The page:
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Getting Things Done (GTD), Mutt, and Vim

I've Googled about 100 articles in the past couple days detailing how people best use Mutt to implement their theory of how GTD works for them. I found alot of good articles, but many implemented alot of scripts and extra headers, and tagging... yuck. Way too much!

The point of GTD is to make the world and your email in particular work for you, not you work for it. I don't want to manually have to edit a "X" header everytime I want to tag an email with "Defer" or "Reply". I want to just hit a one or two keystroke combination and be done with it.
The major point of GTD is to navigate through life easier, not have alot of things pending in your mind. Get it out of your mind and get it on paper, (or whatever) and be done with
thinking about it. Just have it in a trusted bucket where you can store stuff.

So I have a different theory. First off let me preface this by saying that I do not keep my To-Do list and "Next Actions" list in Mutt. I use a VIM outline. This is an excellent way for me to keep up on how things are going with my actions simply by looking at them. I know what needs
to be done next, I know what things I am waiting on, all at a glance.  This is how I envisioned it.

My contexts are simple:

@home -- All the tasks that could be done at home, Cleaning the Garage, organizing the basement, getting the taxes together, being an awesome dad. You get the picture.

@work -- All the tasks that could be (should be, have to be) accomplished at work. Doing Timesheets, filing bug reports, answering email, talking with a coworker about a project.

@waiting -- Stuff I am waiting on someone else for. Do I need to ping them? No, but I reguarily review my @waiting list to make sure that people get back to me on items, and if they don't then I make a next action item to ping them back @work or @home.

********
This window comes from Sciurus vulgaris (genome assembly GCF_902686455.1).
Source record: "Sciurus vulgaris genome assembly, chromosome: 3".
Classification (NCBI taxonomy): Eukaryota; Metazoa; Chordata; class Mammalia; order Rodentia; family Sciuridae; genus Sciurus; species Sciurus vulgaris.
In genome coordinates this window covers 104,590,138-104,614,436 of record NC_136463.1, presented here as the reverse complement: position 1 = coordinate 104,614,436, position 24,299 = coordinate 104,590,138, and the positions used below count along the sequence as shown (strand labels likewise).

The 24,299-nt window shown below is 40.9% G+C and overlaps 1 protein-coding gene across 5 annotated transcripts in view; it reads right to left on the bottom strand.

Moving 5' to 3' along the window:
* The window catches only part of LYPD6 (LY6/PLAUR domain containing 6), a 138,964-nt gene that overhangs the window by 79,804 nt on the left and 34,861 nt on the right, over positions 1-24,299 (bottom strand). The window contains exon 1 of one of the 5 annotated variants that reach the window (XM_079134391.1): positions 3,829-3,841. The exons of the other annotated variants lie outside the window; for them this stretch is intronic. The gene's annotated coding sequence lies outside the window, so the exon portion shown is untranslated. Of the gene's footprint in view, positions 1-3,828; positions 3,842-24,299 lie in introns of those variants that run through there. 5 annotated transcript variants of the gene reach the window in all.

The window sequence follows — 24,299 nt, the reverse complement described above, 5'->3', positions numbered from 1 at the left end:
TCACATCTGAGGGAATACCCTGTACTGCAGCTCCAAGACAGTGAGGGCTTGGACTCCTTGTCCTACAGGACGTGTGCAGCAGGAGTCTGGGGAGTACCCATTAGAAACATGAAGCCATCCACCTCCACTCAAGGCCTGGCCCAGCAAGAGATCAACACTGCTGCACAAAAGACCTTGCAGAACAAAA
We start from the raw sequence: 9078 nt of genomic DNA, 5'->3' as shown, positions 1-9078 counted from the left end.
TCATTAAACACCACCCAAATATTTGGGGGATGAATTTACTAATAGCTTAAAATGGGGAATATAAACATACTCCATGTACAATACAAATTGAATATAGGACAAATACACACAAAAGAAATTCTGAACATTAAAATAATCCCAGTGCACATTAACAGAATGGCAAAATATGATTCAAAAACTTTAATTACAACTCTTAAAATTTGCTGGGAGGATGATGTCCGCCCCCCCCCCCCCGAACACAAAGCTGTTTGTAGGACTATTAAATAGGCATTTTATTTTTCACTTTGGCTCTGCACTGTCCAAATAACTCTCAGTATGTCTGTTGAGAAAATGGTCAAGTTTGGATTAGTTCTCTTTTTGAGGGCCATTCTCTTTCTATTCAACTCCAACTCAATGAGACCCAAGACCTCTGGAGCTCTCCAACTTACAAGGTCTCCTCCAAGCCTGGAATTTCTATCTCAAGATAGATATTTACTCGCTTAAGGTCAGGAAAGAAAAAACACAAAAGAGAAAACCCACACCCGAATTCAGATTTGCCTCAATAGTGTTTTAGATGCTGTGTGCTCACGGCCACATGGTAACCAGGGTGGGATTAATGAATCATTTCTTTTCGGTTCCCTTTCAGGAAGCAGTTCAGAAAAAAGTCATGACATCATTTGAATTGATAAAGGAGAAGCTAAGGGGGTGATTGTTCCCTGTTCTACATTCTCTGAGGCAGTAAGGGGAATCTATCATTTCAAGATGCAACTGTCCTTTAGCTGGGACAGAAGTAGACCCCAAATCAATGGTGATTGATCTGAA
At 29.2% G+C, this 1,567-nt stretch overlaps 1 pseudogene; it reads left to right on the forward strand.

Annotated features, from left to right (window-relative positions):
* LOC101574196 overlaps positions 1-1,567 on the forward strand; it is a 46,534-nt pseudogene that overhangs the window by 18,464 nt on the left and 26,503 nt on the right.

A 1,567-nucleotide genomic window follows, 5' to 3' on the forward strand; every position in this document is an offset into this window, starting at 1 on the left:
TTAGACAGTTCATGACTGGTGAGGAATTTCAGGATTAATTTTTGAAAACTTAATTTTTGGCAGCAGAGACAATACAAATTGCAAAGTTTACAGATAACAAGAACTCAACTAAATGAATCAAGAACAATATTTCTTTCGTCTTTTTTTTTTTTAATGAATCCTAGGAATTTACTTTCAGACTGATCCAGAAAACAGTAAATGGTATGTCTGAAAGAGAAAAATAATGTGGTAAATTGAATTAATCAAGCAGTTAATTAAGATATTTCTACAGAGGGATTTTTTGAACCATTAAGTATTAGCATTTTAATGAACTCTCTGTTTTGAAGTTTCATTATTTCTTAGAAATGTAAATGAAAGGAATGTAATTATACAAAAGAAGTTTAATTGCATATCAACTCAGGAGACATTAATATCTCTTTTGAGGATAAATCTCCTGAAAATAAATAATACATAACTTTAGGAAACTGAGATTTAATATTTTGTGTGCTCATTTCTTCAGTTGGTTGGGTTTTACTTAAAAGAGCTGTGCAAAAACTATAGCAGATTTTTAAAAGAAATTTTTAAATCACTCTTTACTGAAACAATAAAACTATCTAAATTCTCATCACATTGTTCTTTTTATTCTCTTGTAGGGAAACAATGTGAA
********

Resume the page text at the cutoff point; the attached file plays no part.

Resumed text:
@someday -- Someday/Maybe. All the things I'd like to accomplish someday. Clean out my Closet, Finish that Snort paper i've been working on.

@review -- Weekly/Daily tasks. This is usually the first thing I check. Things I need to do "today". If I need to do something on a particular day, I'll make an appt in iCal to do it. Nothing goes on the calendar unless it WILL get done that day. The Calendar is sacred territory. Then I make a reminder in iCal to alert me. Things I need to accomplish that are "next action items" in @home or @work, I'll simply say "check @work" in my @review list. Simple.

@phone -- Phone calls I need to make. These can be done anywhere.  Whenever I have a chance to do them, I'll make a couple phone calls.  Things rarely go in there because I basically loathe talking on the phone. I'd rather do everything through IRC, IM, or email. I keep records of stuff this way.

That's it. Under the contexts, if I have a particular project I'll indent it. For example.
Clean Garage
-- Go to Lowe's
-- Buy Shelves
-- Assemble Shelves
-- Make time to clean Garage
-- Clean Garage

Simple enough. When I indent once, it's a project, any indents under the project are next action items. Now, next to the Next action items, I have lines. "--". Let me define my lines.

-- To do.
++ Cancelled.
\- Done
-> Deferred or assigned to someone else
?- Waiting on this.

That's it. No need to get tricky. Now I can easily glance at my list and tell what needs to be done, what has been done, and what I am waiting on.

KISS principle. Keep It Simple Stupid!

Now, for the other part. Email, mutt (or muttng -- which I use) and how I have it implemented.

Before I started the GTD philsophy, I used the folder method. You know the one.. "All email from Sourcefire goes in the Sourcefire folder." "All email from snort-users list goes in the snort-users list folder." What do you wind up with? A hundred folders! This isn't the most
efficient way to do anything. So I had to get away from that. I started thinking, what is the most efficient way of sorting email? I got a hold of a friend of mine Emory, and asked him what he did (he's a big GTD guy as well), and he gave me a couple thoughts. So I took his ideas, combined them with a couple of my ideas, and here we are.

I made 4 folders.
_Read -- Emails I have read.